NGC 6992

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Date
2011/07/07

Observation place
New Mexico

Technical

TelescopeTakahashi Epsilon 250 - 10 ″, 850mm FL @ f / 3.4
MountParamount ME
Imaging cameraSBIG ST10XME - Non Anti Bloomin Gate (NABG) regulated at -10o Celsius
Image typeHa (RGB)
Exhibition(10 x 5 'bin 1 × 1), RGB (3 x 2' bin 2 × 2 each)
Pretreatmentnebulosity
TreatmentPhotoshop and PixInsight

Object description

Object typeEmission nebula "The Veil Nebula"
ConstellationSwan
Visual magnitude5
Distance1500 light years
Diameter?
Dimension seen from Earth60 x 8 arc minutes
NGC6992 is nicknamed the Veil or Lace Nebula. It is part of a vast cloud of gas and dust (called the Swan Veil Nebulae) listed by several nebulae, including the NGC6995 nebula which is the continuation of NGC6992 (not visible in the image and which is located towards the bottom in the photographed image). For this reason, several astrophotographers photograph together these 2 nebulae which they confusedly designate NGC6992 or NGC6995 instead of naming the two nebulae.   

The NGC6992 nebula is not visible in a small telescope because it is very dark. To see it in a telescope with a large diameter (8 '' and more), you need a sky very little polluted by city lights. Also since it is very dark, it is difficult to photograph. It takes a long exposure time per photo and the integration of several images. Here, the image of luminance has all its importance. In addition, it is necessary to master the techniques of preprocessing and processing astronomical images very well to bring out all the fine details. By comparing my image with those presented on the Web, I believe I did "well".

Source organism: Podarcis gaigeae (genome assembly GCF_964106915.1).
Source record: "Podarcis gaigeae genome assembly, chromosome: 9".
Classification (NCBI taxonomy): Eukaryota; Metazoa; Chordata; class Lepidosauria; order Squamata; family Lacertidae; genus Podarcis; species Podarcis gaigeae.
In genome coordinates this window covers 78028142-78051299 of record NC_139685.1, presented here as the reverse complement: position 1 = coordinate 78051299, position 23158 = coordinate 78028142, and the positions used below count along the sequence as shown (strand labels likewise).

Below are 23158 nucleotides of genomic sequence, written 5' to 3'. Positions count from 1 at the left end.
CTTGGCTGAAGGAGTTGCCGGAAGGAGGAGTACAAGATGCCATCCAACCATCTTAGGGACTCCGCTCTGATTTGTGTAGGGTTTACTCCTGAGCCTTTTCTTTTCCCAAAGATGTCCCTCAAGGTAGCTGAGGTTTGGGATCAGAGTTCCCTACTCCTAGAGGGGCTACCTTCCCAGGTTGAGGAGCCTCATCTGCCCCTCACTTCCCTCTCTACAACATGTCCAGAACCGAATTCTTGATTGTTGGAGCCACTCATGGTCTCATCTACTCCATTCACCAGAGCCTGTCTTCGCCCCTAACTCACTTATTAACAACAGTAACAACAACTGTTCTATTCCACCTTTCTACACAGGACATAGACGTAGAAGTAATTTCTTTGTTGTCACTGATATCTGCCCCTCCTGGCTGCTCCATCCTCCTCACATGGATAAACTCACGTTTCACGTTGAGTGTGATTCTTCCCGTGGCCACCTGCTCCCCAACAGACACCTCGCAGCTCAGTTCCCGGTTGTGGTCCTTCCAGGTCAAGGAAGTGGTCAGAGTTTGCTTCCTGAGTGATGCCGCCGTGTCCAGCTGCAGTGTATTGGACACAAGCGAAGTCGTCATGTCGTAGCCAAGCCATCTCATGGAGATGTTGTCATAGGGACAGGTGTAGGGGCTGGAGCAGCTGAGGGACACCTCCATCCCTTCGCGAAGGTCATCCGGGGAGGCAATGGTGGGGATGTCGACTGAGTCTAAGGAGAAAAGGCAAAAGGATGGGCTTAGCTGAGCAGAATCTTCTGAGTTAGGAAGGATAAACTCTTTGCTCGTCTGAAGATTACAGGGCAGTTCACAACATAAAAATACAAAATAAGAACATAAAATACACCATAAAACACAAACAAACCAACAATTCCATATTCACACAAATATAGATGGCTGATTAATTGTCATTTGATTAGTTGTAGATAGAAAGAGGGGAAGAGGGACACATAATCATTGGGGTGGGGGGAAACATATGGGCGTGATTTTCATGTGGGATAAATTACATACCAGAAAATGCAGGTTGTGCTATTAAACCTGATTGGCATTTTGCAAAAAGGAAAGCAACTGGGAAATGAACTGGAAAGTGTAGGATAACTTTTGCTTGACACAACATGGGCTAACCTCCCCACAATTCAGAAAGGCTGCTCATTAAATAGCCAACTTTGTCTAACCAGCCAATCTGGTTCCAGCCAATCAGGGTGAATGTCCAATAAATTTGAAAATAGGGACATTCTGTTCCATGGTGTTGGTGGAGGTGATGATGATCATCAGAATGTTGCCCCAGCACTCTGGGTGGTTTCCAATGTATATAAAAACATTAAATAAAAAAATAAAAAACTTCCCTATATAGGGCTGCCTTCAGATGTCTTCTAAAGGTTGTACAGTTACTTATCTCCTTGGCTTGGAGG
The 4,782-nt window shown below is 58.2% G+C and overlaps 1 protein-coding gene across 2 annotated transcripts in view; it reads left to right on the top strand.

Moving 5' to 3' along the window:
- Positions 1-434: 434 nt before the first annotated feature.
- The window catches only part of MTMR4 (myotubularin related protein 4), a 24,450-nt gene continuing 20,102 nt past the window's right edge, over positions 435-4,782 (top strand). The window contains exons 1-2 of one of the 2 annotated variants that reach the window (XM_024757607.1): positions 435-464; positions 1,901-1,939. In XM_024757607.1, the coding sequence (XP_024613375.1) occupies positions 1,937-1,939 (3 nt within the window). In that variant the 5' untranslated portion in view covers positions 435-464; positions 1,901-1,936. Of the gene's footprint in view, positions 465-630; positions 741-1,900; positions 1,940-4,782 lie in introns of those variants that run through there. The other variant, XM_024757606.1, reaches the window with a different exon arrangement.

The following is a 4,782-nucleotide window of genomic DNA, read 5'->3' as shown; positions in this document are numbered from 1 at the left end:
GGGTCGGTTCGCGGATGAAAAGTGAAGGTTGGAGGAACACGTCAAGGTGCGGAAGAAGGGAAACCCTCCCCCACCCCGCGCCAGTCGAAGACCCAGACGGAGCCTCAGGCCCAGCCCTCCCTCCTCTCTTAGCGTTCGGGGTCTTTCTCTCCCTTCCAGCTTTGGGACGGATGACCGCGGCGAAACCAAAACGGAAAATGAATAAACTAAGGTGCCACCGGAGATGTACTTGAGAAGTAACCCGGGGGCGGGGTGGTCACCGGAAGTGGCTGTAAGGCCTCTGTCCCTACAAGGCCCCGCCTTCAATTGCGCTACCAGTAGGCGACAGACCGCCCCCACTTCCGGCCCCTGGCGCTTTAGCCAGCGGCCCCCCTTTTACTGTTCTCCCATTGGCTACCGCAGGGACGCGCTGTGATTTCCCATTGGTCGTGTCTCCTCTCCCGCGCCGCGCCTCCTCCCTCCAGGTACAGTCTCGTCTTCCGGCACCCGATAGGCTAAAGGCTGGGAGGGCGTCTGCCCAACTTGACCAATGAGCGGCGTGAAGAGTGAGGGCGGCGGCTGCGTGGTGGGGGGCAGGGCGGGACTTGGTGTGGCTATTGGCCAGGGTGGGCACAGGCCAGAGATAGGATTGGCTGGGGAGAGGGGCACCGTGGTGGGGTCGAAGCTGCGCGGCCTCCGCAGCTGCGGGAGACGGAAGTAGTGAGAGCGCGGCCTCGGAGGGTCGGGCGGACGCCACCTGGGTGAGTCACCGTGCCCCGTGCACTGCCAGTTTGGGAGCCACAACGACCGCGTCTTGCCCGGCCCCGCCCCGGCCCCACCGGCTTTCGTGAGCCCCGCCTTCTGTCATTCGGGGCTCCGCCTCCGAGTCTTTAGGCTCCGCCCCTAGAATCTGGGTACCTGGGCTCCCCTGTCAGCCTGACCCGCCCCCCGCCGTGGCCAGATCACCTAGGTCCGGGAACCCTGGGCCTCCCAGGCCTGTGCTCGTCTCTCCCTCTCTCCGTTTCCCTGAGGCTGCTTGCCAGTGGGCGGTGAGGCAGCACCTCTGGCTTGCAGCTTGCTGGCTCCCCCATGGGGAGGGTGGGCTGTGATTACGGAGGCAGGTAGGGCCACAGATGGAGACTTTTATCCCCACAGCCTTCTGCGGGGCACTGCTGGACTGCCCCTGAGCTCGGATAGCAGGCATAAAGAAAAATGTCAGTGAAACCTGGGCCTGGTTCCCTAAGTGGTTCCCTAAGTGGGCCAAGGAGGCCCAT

NGC6992 represents the remains of several exploded supernovas. A supernova remnant is the final evolutionary state of a massive star (more than 6 times the mass of the Sun) that ends its existence with a huge explosion. After the explosion, only a rapidly expanding cloud of gas remains surrounding the star's residue. This gigantic gaseous cloud (of which we see only a part) is conducive to the formation of future planets. The stars which surround it go by gravity, appropriate these gases and dust. This dust will then orbit around these stars. Subsequently, this dust will assemble by gravity to form future planets. It is a superb anthill for the creation of planets. Perhaps, one of them will be conducive to the creation of life!
Richard Beauregard
Sky Astro - CCD
My impression "We cannot be alone in this gigantic universe"